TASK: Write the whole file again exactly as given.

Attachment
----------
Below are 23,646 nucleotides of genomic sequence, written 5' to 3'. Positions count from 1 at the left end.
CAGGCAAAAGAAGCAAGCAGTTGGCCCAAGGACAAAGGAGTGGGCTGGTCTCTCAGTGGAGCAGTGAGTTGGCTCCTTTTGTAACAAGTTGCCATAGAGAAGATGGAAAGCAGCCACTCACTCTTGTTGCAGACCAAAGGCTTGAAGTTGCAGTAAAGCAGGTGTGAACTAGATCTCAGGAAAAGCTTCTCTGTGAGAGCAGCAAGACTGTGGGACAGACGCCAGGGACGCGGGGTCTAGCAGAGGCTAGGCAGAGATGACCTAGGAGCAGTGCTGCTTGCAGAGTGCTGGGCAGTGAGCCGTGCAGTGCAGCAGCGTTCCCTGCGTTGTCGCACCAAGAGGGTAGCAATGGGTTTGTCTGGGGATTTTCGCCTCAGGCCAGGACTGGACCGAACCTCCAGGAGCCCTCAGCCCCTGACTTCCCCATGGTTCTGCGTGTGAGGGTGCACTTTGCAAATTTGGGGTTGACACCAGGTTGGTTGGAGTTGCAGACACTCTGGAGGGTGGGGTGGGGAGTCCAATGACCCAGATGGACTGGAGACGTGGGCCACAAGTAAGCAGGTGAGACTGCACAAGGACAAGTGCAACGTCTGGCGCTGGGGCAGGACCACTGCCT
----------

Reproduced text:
Below are 23,646 nucleotides of genomic sequence, written 5' to 3'. Positions count from 1 at the left end.
CAGGCAAAAGAAGCAAGCAGTTGGCCCAAGGACAAAGGAGTGGGCTGGTCTCTCAGTGGAGCAGTGAGTTGGCTCCTTTTGTAACAAGTTGCCATAGAGAAGATGGAAAGCAGCCACTCACTCTTGTTGCAGACCAAAGGCTTGAAGTTGCAGTAAAGCAGGTGTGAACTAGATCTCAGGAAAAGCTTCTCTGTGAGAGCAGCAAGACTGTGGGACAGACGCCAGGGACGCGGGGTCTAGCAGAGGCTAGGCAGAGATGACCTAGGAGCAGTGCTGCTTGCAGAGTGCTGGGCAGTGAGCCGTGCAGTGCAGCAGCGTTCCCTGCGTTGTCGCACCAAGAGGGTAGCAATGGGTTTGTCTGGGGATTTTCGCCTCAGGCCAGGACTGGACCGAACCTCCAGGAGCCCTCAGCCCCTGACTTCCCCATGGTTCTGCGTGTGAGGGTGCACTTTGCAAATTTGGGGTTGACACCAGGTTGGTTGGAGTTGCAGACACTCTGGAGGGTGGGGTGGGGAGTCCAATGACCCAGATGGACTGGAGACGTGGGCCACAAGTAAGCAGGTGAGACTGCACAAGGACAAGTGCAACGTCTGGCGCTGGGGCAGGACCACTGCCT